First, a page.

The Battle of Saguntum
25th October 1811
I could not have believed in the possibility of such conduct if I had not seen it with my own eyes - Mahy
Having completed the conquest of Catalonia (or at least those parts of it that he was able to garrison), Marshal Suchet was advancing down the east coast of Spain towards Valencia. In his path stood the ancient fortress of Saguntum, newly patched up and garrisoned by 2,500 resolute defenders. Two attempts to storm this place were beaten off with great loss, forcing Suchet to resort to a slow siege and blockade.
Meanwhile, in Valencia, an army was gathering to come to the relief of the beleaguered garrison. General Joaquim Blake's veterans of Albuera would be joined by the (Valencian) 2nd army and the (Murcian) 3rd army to bring 28,000 men into the field against Suchet's 20,000. Whatever Blake's misgivings, the people of Valencia demaded action in keeping with the gallant stand being made at Saguntum.
Spanish Plans and Deployment
Blake came up with an ambitious plan - he would attack Suchet's army south of Saguntum, pinning it in place while the remainder of his force would make a flanking move, enveloping the French right and encircling their army.
For the pinning attack he selected the veteran divisions of Lardzibal, Zayas and Loy, suported by half the Valencian cavalry under Caro and Velasco's raw "Division of Reserve". Altogether about 10,500 men supported by 3 batteries of artillery.
The attack on the left would be conducted by Miranda and Villacampa's Valencian divisions, led by Charles O'Donnell. This attack would be supported by the remaining Valencian cavalry under San Juan whilst the Murcian army acted as a reserve under Mahy. Altogether the left wing comprised 13,000 men and 18 guns.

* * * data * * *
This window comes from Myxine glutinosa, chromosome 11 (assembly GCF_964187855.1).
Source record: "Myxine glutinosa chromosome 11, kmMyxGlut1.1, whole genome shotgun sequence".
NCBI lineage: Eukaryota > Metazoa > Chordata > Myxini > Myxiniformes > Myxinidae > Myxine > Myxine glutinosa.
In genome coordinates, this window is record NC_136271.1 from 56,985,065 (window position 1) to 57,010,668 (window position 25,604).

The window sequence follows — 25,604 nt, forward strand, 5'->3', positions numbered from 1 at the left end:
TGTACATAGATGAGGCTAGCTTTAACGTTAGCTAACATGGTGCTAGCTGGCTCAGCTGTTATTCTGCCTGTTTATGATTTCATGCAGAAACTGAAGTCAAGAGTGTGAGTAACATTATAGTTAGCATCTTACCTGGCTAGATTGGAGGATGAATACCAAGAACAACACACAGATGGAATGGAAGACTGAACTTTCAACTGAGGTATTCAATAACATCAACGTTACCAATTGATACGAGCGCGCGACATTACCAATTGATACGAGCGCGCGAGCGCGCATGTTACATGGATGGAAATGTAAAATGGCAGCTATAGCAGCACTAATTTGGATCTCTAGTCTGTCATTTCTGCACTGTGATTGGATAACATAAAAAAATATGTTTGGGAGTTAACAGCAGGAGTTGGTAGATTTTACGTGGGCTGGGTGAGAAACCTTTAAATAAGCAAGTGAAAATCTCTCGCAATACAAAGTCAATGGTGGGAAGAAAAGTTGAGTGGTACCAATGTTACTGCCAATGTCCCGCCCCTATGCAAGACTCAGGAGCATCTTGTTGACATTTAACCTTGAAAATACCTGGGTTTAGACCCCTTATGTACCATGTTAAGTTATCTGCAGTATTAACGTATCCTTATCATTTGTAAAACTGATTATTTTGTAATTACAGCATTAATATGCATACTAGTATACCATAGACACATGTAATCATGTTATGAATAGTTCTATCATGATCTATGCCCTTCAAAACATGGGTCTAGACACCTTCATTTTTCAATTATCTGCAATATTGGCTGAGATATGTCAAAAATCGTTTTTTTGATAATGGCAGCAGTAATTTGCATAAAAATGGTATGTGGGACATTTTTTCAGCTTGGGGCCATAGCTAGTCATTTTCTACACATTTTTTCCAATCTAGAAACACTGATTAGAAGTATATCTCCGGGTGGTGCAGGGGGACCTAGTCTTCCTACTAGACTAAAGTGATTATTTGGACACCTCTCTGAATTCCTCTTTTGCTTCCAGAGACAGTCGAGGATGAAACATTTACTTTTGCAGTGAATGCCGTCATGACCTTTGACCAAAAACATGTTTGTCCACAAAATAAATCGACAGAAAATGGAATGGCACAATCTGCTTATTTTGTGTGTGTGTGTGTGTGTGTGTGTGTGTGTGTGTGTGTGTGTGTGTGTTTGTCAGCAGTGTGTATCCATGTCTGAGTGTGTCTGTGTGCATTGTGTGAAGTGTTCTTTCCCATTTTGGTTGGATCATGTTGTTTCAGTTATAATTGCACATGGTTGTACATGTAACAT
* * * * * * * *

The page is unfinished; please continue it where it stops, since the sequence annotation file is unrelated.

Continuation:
Finally, Obispo's 3,400 strong Valencian division, acting independently, was to advance from Naguera and fall on the French right rear. Two Murcian battalions under Colonel O'Ronan were detached to form a junction with this force.
Suchet was faced with the problem of meeting this attack whilst preventing the Saguntum garrison from sallying forth and destroying his siege train and works. To this end he posted Balathier's Italian brigade (4 batts) and two battalions of the 117th Line from Habert's division to continue the blockade. Furthermore, Compère's three weak Neapolitan battalions and chasseurs were stationed in Gilet to guard against any deep flanking move.
This left just 16,000 men to face Blake's approaching army. Suchet deployed Habert and Harispe on the three mile wide plain between the Mediterranean and the heights of Sancti Espiritus. St Paul's Italians and the French cavalry formed the reserve.
On the right, the brigade of Robert took up a strong position in the hills, suppoerted by the Napoleone dragoons. On seeing the Spanish approaching his right in force, Suchet strengthened it by detaching the two battalions of the 44th Line from Harispe's division under Chlopiski. As the senior brigadier, Chlopiski took command of this wing of the army.
Disaster on the Flank
The Spanish forces approached the thin line of Frenchmen guarding Suchet's right with O'Donnell's divisions formed into two massive columns. However, as they began to drive in the French skirmishers, Chlopiski countered with a charge delivered by his whole command. Robert's brigade smashed into the front and left of Villacampa's division sending then running back the way they had come. Next, the Italian Napoleone dragoons charged into Miranda's now exposed left while the 44th poured volleys into their front and right. Within minutes the whole Spanish force was completely routed.
St Juan's cavalry brigade attempted to halt the French advance and restore order to the Spanish lines, but they were soon sent packing by the Italian Dragoons, riding roughshod over the wavering Murcian supports. Most of them did not wait to meet the advancing French foot and joined the rout. General Mahy managed to steady two battalions - from the Cuenca nad Molina regiments - to act as a rearguard, but the remainder of his wing was either scattered or captured by the jubilant (but exhausted) French.
Obispo's force, eventually arriving on the extreme left, retreated the same way it had come.